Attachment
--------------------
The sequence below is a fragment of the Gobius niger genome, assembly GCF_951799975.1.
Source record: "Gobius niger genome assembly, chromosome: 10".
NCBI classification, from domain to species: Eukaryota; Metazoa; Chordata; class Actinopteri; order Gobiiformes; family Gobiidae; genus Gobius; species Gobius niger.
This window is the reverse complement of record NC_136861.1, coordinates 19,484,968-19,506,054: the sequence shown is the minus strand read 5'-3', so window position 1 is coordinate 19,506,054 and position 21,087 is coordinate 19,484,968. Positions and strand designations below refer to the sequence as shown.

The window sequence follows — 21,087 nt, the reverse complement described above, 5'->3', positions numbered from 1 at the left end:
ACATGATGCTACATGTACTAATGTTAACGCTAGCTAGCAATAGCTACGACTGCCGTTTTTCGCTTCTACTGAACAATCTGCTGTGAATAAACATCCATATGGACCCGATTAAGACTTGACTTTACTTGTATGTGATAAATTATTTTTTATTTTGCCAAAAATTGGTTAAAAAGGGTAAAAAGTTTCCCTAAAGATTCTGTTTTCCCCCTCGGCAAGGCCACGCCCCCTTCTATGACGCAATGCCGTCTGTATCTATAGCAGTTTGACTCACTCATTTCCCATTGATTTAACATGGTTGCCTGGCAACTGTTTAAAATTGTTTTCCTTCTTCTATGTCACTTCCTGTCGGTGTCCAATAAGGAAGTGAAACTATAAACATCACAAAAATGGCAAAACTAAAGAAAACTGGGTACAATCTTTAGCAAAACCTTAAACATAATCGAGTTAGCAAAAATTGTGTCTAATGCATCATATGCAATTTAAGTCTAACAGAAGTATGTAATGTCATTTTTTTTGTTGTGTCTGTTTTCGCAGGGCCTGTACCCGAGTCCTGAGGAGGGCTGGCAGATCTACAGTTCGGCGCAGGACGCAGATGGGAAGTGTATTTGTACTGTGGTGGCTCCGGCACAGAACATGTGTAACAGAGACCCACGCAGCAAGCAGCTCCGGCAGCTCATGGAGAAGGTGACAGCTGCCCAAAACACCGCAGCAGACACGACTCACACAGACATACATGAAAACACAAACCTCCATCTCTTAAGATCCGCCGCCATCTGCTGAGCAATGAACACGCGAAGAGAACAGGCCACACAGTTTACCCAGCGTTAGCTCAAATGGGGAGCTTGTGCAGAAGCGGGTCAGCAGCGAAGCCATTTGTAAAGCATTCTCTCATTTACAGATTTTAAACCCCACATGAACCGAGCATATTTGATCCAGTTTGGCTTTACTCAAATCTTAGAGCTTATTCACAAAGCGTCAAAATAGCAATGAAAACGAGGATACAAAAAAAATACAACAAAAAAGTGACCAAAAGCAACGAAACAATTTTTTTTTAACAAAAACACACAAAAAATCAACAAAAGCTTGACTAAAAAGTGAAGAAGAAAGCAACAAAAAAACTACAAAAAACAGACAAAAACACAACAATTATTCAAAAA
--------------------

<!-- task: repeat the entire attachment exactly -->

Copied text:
The sequence below is a fragment of the Gobius niger genome, assembly GCF_951799975.1.
Source record: "Gobius niger genome assembly, chromosome: 10".
NCBI classification, from domain to species: Eukaryota; Metazoa; Chordata; class Actinopteri; order Gobiiformes; family Gobiidae; genus Gobius; species Gobius niger.
This window is the reverse complement of record NC_136861.1, coordinates 19,484,968-19,506,054: the sequence shown is the minus strand read 5'-3', so window position 1 is coordinate 19,506,054 and position 21,087 is coordinate 19,484,968. Positions and strand designations below refer to the sequence as shown.

The window sequence follows — 21,087 nt, the reverse complement described above, 5'->3', positions numbered from 1 at the left end:
ACATGATGCTACATGTACTAATGTTAACGCTAGCTAGCAATAGCTACGACTGCCGTTTTTCGCTTCTACTGAACAATCTGCTGTGAATAAACATCCATATGGACCCGATTAAGACTTGACTTTACTTGTATGTGATAAATTATTTTTTATTTTGCCAAAAATTGGTTAAAAAGGGTAAAAAGTTTCCCTAAAGATTCTGTTTTCCCCCTCGGCAAGGCCACGCCCCCTTCTATGACGCAATGCCGTCTGTATCTATAGCAGTTTGACTCACTCATTTCCCATTGATTTAACATGGTTGCCTGGCAACTGTTTAAAATTGTTTTCCTTCTTCTATGTCACTTCCTGTCGGTGTCCAATAAGGAAGTGAAACTATAAACATCACAAAAATGGCAAAACTAAAGAAAACTGGGTACAATCTTTAGCAAAACCTTAAACATAATCGAGTTAGCAAAAATTGTGTCTAATGCATCATATGCAATTTAAGTCTAACAGAAGTATGTAATGTCATTTTTTTTGTTGTGTCTGTTTTCGCAGGGCCTGTACCCGAGTCCTGAGGAGGGCTGGCAGATCTACAGTTCGGCGCAGGACGCAGATGGGAAGTGTATTTGTACTGTGGTGGCTCCGGCACAGAACATGTGTAACAGAGACCCACGCAGCAAGCAGCTCCGGCAGCTCATGGAGAAGGTGACAGCTGCCCAAAACACCGCAGCAGACACGACTCACACAGACATACATGAAAACACAAACCTCCATCTCTTAAGATCCGCCGCCATCTGCTGAGCAATGAACACGCGAAGAGAACAGGCCACACAGTTTACCCAGCGTTAGCTCAAATGGGGAGCTTGTGCAGAAGCGGGTCAGCAGCGAAGCCATTTGTAAAGCATTCTCTCATTTACAGATTTTAAACCCCACATGAACCGAGCATATTTGATCCAGTTTGGCTTTACTCAAATCTTAGAGCTTATTCACAAAGCGTCAAAATAGCAATGAAAACGAGGATACAAAAAAAATACAACAAAAAAGTGACCAAAAGCAACGAAACAATTTTTTTTTAACAAAAACACACAAAAAATCAACAAAAGCTTGACTAAAAAGTGAAGAAGAAAGCAACAAAAAAACTACAAAAAACAGACAAAAACACAACAATTATTCAAAAA